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Applying the Big Picture of Hope

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Applying the Big Picture of Hope

Romans 15:14-33                   March 17, 2002

 

Scripture Reading:

Introduction:

What do you hope for?

That question is as individual as each one of you out there in the pews.

That question is as wide open as the heavens, isn't it?

Indeed, hope places our expectation in God.

You are here today because your hope is in God.

The very word implies a desire for something good.

Romans 8:24-25 says, "For in this hope we were saved. But hope that is seen is no hope at all. Who hopes for what he already has? But if we hope for what we do not yet have, we wait for it patiently."

Hope is well grounded and confident in the goodness of God.

What then is hope? It is looking forward with a positive expectation to that which is good and beneficial.

 HOPE = H-aving O-nly P-ositive E-xpectation.

Many of us have a great need to be able to consistently apply hope.

We tend to drift too quickly into negativism.

That is when we take over and tell God that he can't do something or that he won't.

We become spiritual dictators.

We play the "devil's advocate." But why should we give the devil any credibility?

Hope is the big picture we miss when we are sitting too close to the screen (Matt).

The closer you are the scarier it gets. But we need to back off to gain perspective.

It is too bad when we can't see hope because hope (along with faith and love – 1Cor. 13:13) is what we have to look forward to after we have done all we can do with God's help.

And we can look forward to it because now it is all in God's hands.

Now faith believes something can happen. And hope believes it will happen. And we can also add that love trusts God in how it will happen.

But we will be focusing on the aspect of hope in our message today in Romans 15:14-33.

Paul, in writing the Roman Christians, is now concluding his letter with the longest ending of any letter he has written.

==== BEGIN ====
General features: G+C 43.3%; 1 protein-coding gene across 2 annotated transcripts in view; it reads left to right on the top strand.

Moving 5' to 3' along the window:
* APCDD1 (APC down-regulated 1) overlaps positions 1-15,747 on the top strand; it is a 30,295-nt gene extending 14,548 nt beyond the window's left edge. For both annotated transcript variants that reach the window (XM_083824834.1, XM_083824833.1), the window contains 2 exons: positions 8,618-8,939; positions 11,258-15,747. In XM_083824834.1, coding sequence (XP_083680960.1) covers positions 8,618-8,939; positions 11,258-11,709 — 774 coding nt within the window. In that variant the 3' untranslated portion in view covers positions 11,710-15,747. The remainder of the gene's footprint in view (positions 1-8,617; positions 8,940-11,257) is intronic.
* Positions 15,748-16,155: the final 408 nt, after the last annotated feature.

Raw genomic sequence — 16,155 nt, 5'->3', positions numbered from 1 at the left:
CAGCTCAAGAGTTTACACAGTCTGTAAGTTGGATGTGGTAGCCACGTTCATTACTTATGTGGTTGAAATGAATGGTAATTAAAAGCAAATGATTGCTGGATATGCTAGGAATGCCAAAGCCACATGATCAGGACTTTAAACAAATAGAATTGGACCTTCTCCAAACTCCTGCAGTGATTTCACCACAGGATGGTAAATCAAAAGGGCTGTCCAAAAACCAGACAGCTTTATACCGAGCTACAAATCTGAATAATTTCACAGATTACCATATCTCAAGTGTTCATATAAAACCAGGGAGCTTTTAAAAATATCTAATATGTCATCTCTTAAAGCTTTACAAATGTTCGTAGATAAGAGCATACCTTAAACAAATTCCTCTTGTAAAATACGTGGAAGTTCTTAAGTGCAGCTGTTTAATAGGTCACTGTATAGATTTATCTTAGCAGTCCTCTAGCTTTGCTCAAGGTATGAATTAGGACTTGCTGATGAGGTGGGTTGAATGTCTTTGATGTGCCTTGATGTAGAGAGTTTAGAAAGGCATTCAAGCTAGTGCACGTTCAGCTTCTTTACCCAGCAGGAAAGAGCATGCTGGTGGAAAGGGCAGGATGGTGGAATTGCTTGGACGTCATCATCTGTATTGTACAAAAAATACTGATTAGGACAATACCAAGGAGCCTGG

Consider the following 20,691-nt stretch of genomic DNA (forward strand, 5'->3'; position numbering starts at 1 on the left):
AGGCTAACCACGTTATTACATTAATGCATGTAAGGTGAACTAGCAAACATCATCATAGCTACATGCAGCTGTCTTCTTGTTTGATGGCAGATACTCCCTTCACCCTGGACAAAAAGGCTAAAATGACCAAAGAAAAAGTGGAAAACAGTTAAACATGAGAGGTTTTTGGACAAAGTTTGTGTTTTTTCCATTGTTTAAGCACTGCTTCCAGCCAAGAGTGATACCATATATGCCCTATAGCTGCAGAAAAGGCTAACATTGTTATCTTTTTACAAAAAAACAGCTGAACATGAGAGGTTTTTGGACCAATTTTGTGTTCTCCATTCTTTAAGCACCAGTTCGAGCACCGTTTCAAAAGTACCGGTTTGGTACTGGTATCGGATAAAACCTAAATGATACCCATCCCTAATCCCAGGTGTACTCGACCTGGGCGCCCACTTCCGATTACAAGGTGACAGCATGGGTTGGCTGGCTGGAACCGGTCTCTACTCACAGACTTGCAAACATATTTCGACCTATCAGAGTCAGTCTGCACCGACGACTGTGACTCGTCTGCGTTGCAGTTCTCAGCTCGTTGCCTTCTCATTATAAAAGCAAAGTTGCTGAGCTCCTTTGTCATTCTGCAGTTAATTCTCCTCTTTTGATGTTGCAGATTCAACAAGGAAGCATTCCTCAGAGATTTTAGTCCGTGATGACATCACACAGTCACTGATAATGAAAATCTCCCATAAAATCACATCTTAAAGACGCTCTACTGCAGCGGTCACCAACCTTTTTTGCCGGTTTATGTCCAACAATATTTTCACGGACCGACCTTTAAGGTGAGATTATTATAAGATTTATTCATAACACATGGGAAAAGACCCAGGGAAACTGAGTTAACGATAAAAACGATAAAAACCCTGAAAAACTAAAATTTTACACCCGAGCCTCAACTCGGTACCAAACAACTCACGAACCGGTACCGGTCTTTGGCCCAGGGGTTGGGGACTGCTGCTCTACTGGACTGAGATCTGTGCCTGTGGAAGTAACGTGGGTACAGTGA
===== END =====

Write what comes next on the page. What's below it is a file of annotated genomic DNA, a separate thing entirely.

He has addressed their problems and needs as a church with lengthy and convincing theological persuasion and argument.

He has brought them to the point where they should now understand the need for unity and be able to achieve it.

He has shown them what church unity looks like:

          A unified church will be effective in their relationships with each other.

          A unified church will be effective in acceptable worship to God.

          A unified church will be effective in each becoming like Christ.

Then he gave them a benediction of hope in 15:13 (a unified church will be effective in hope because they now have hope).

He has done all he can do. Now he must apply and express hope for himself and for them that his purpose (and God's purpose) will be accomplished.

These are the final brush strokes on the big picture of what he has hoped to accomplish by having written them.

Big Question:

What does Paul hope for the Roman Christians as the result of writing to them?

How must we apply the big picture of hope?

I.       Cycle One

          A.      Narrative (vv. 14-16)

Paul knew he wasn't writing to either a new church plant or a deeply sinful one, but to one that knows and practices the faith.

He has written "quite boldly" on some points not necessarily to impart new knowledge but to "remind" them of what they really already knew.

In other words, the truth needed application to the situation at hand.

Paul also writes boldly because of the grace that God gave him – to bring the Gentiles into obedience to God.

The purpose here is that Paul sees himself like a priest who offers an acceptable sacrifice – and that sacrifice in this context is Gentile converts acceptable to God.

          B.      Implication

He hopes they will understand his purpose in helping them achieve what they have already begun.

We must apply the big picture of hope in our present situation.

          C.      Illustration

          D.      Application

II.      Cycle Two

          A.      Narrative (vv. 17-22)

God works miracles through Paul because he is God's point man to open up the Gentile world to the gospel.

Paul identifies the agent of his apostolic ministry (Christ) and its purpose (leading Gentiles to obey the Lord).

He also states the results of his ministry being from Jerusalem all the way around to Illyricum that he has fully proclaimed the gospel.

Even more important than geography is Paul's sense of having completed a significant phase of the ministry God has given him.